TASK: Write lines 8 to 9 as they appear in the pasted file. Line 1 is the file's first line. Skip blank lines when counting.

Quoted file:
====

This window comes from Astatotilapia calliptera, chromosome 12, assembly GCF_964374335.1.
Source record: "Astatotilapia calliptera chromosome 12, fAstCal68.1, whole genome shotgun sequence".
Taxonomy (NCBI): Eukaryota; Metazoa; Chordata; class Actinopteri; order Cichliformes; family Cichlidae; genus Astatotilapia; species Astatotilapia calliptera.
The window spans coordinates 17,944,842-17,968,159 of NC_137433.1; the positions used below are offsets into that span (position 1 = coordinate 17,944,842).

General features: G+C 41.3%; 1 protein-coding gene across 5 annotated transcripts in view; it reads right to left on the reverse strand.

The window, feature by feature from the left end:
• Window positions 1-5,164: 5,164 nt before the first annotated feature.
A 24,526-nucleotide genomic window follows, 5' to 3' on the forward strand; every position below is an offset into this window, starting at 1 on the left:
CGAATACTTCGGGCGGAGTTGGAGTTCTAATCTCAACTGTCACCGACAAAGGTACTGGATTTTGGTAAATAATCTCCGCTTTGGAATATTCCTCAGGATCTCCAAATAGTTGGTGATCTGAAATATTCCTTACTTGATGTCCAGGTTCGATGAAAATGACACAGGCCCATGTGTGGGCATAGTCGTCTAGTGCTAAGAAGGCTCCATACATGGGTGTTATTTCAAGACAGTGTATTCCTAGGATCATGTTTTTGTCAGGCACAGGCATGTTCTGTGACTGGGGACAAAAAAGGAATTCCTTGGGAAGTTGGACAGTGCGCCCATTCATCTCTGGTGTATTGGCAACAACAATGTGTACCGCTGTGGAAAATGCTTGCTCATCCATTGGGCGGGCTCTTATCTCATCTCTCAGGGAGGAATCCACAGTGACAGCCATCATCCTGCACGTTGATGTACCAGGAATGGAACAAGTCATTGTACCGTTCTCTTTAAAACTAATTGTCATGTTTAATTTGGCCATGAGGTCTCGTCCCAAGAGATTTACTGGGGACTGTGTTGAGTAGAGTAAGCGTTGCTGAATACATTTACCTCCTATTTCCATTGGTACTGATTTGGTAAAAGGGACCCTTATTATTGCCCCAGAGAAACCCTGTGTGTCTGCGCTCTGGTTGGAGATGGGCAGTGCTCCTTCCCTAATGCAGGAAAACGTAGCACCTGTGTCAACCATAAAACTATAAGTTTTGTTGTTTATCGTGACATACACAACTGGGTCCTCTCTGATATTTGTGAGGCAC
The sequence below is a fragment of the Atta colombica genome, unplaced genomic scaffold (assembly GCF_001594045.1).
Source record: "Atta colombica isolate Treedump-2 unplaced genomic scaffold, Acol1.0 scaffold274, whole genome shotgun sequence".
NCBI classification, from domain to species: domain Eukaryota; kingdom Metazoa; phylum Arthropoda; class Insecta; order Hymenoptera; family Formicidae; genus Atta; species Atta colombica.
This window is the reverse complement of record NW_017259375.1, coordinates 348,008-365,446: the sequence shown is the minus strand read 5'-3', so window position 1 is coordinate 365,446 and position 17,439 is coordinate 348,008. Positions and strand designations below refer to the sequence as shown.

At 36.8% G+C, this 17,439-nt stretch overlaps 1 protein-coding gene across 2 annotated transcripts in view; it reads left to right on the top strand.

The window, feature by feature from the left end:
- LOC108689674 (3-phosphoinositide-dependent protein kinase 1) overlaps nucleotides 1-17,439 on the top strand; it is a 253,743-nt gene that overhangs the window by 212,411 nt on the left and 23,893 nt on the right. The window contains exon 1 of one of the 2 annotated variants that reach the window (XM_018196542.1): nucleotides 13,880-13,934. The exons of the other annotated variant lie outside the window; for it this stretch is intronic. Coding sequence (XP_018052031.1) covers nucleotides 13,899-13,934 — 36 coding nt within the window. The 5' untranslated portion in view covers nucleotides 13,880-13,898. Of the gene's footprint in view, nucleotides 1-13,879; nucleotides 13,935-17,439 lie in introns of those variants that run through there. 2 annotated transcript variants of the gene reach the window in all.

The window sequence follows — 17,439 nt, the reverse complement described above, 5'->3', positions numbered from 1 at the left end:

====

A 24,526-nucleotide genomic window follows, 5' to 3' on the forward strand; every position below is an offset into this window, starting at 1 on the left:
CGAATACTTCGGGCGGAGTTGGAGTTCTAATCTCAACTGTCACCGACAAAGGTACTGGATTTTGGTAAATAATCTCCGCTTTGGAATATTCCTCAGGATCTCCAAATAGTTGGTGATCTGAAATATTCCTTACTTGATGTCCAGGTTCGATGAAAATGACACAGGCCCATGTGTGGGCATAGTCGTCTAGTGCTAAGAAGGCTCCATACATGGGTGTTATTTCAAGACAGTGTATTCCTAGGATCATGTTTTTGTCAGGCACAGGCATGTTCTGTGACTGGGGACAAAAAAGGAATTCCTTGGGAAGTTGGACAGTGCGCCCATTCATCTCTGGTGTATTGGCAACAACAATGTGTACCGCTGTGGAAAATGCTTGCTCATCCATTGGGCGGGCTCTTATCTCATCTCTCAGGGAGGAATCCACAGTGACAGCCATCATCCTGCACGTTGATGTACCAGGAATGGAACAAGTCATTGTACCGTTCTCTTTAAAACTAATTGTCATGTTTAATTTGGCCATGAGGTCTCGTCCCAAGAGATTTACTGGGGACTGTGTTGAGTAGAGTAAGCGTTGCTGAATACATTTACCTCCTATTTCCATTGGTACTGATTTGGTAAAAGGGACCCTTATTATTGCCCCAGAGAAACCCTGTGTGTCTGCGCTCTGGTTGGAGATGGGCAGTGCTCCTTCCCTAATGCAGGAAAACGTAGCACCTGTGTCAACCATAAAACTATAAGTTTTGTTGTTTATCGTGACATACACAACTGGGTCCTCTCTGATATTTGTGAGGCAC